About Careers Internship MedBlog Contact us
Medindia LOGIN REGISTER
Advertisement

T-cells Developed from Human Embryonic Stem Cells

by Medindia Content Team on July 4, 2006 at 5:10 PM
Font : A-A+

T-cells Developed from Human Embryonic Stem Cells

Researchers have found for the first time that human embryonic stem cells can be genetically manipulated and coaxed to develop into mature T-cells, raising hopes for a gene therapy to combat AIDS.

Researchers from the UCLA AIDS Institute and the Institute for Stem Cell Biology and Medicine have found that it is possible to convert human embryonic stem cells into blood-forming stem cells that in turn can differentiate into the helper T-cells that HIV specifically targets. T-cells are one of the body's main defenses against disease.

Advertisement

The results mark the first time that scientists have been able to derive T-cells out of human embryonic stem cells, said Zoran Galic, assistant research biologist, and lead researcher on the study.

"This tells you that you may be able to use human embryonic stem cells to treat T cell and other blood diseases. This could be a very important weapon in the fight against AIDS," Galic said.
Advertisement

The study is available at http://www.pnas.org/papbyrecent.shtml.

In their study, the researchers cultured human embryonic stem cells, which were incubated on mouse bone marrow support cells, which in turn converted them into blood forming cells. Those cells were then injected into a human thymus gland that had been implanted in a mouse, and the thymus then changed those blood-forming cells into T-cells. Located just above the heart in humans, the thymus is the organ where T-cells develop. It gradually shrinks in adults, weakening the immune system over time.

These results indicate that it is possible to decipher the signals that control the development of embryonic stem cells into mature T-cells, said study co-author Jerome Zack, associate director of the UCLA AIDS Institute, and professor of medicine and of microbiology, immunology and molecular genetics at the David Geffen School of Medicine at UCLA.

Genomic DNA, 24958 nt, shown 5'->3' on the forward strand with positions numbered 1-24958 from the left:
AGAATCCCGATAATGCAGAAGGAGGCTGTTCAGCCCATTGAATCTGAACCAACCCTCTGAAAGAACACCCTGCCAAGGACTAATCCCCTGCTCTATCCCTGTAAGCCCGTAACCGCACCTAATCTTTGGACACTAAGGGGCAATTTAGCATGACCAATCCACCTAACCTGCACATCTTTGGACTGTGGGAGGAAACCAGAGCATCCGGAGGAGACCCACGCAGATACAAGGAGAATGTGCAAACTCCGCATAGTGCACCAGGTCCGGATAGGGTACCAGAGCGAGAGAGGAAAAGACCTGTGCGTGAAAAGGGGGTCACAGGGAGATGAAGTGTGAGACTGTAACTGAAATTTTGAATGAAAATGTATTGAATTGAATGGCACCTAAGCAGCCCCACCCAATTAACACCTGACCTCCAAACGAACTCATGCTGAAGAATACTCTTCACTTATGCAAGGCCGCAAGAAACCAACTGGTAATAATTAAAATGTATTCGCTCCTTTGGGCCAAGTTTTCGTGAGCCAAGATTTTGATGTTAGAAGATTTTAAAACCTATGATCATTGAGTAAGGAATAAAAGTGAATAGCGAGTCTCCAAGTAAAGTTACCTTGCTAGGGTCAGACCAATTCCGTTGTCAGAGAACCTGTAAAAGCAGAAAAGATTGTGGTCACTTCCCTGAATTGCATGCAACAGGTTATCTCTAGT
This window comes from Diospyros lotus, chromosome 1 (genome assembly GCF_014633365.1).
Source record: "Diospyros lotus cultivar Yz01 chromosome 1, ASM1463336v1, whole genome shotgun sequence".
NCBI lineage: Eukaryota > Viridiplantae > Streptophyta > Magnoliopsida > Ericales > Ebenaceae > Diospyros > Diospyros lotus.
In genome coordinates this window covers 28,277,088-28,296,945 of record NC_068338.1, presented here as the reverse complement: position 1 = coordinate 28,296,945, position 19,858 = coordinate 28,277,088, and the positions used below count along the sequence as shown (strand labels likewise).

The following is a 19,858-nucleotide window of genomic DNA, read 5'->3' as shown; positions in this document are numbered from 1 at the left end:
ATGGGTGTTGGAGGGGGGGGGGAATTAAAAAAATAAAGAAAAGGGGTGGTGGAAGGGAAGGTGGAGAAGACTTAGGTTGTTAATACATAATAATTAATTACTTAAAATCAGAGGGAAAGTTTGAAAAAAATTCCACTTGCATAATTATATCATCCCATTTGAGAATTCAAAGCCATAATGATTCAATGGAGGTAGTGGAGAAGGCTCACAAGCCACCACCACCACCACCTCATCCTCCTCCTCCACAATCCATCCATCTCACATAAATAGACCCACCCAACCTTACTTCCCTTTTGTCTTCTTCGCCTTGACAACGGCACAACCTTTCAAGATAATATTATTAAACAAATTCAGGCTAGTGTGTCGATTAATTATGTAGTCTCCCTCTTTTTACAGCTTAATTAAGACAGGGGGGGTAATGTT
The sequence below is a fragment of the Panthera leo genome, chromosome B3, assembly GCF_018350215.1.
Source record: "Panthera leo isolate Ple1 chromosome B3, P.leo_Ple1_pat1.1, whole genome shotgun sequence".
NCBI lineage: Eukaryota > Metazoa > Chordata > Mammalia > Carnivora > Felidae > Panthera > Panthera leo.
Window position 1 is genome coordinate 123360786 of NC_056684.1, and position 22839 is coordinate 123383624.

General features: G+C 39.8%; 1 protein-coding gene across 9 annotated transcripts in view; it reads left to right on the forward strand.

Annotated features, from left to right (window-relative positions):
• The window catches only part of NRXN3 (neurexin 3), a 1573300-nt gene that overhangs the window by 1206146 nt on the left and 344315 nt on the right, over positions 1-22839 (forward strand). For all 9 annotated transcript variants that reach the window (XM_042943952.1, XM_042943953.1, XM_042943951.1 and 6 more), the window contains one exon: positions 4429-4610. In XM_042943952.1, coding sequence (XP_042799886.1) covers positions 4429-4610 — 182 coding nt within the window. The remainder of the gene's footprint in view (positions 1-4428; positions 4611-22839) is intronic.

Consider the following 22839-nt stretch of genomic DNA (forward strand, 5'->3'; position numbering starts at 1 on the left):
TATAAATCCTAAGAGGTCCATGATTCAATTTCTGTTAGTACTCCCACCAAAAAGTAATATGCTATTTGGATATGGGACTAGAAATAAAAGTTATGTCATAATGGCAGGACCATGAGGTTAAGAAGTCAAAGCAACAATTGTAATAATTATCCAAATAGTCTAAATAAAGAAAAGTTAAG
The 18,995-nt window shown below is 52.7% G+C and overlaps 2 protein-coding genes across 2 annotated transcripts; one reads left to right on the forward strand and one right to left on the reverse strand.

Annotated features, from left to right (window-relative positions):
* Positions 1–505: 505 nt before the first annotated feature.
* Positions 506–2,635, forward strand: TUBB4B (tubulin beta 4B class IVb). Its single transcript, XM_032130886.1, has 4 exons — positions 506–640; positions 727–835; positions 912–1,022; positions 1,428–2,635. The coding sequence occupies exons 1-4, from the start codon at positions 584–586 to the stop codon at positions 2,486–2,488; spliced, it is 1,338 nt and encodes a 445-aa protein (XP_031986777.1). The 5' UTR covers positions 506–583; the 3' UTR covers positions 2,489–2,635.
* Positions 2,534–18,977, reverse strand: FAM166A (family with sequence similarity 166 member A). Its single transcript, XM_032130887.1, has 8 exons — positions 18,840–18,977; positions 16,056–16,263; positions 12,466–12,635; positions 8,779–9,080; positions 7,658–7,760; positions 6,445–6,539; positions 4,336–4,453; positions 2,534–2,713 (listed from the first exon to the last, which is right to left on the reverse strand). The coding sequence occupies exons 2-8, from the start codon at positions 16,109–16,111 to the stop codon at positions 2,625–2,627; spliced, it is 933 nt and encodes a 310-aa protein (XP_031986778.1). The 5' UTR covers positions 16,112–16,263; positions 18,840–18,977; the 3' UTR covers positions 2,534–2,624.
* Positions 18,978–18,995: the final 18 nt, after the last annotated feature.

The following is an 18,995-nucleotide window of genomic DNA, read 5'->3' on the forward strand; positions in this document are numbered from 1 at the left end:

"That way we can eventually repopulate the immune system in patients needing T-cells," Zack said.

This in turn could give rise to gene therapy approaches to treat other diseases involving T-cells. In addition to HIV, for instance, the technique could be used to treat severe combined immunodeficiency, or the "bubble boy disease," which leaves its victims without a working immune system, forcing them to a life in an antiseptic, germ-free environment.

(Source: Newswise)
Advertisement

Advertisement
News A-Z
A B C D E F G H I J K L M N O P Q R S T U V W X Y Z
What's New on Medindia
Test Your Knowledge About Chromosomes?
Eating During Sunlight Hours Minimizes Mood Vulnerabilities
Know More About the Digestive System
View all
Recommended Reading
News Archive
Date
Category
Advertisement
News Category

Medindia Newsletters Subscribe to our Free Newsletters!
Terms & Conditions and Privacy Policy.

More News on:
Stem Cells - Cord Blood Stem Cells - Fundamentals Parkinsons Disease Surgical Treatment Stem Cells CAR T-Cell Therapy 

Most Popular on Medindia

Drug - Food Interactions Hearing Loss Calculator How to Reduce School Bag Weight - Simple Tips Noscaphene (Noscapine) The Essence of Yoga Drug Side Effects Calculator Blood Pressure Calculator Pregnancy Confirmation Calculator Drug Interaction Checker Calculate Ideal Weight for Infants
This site uses cookies to deliver our services. By using our site, you acknowledge that you have read and understand our Cookie Policy, Privacy Policy, and our Terms of Use
×

T-cells Developed from Human Embryonic Stem Cells Personalised Printable Document (PDF)

Please complete this form and we'll send you a personalised information that is requested

You may use this for your own reference or forward it to your friends.

Please use the information prudently. If you are not a medical doctor please remember to consult your healthcare provider as this information is not a substitute for professional advice.

Name *

Email Address *

Country *

Areas of Interests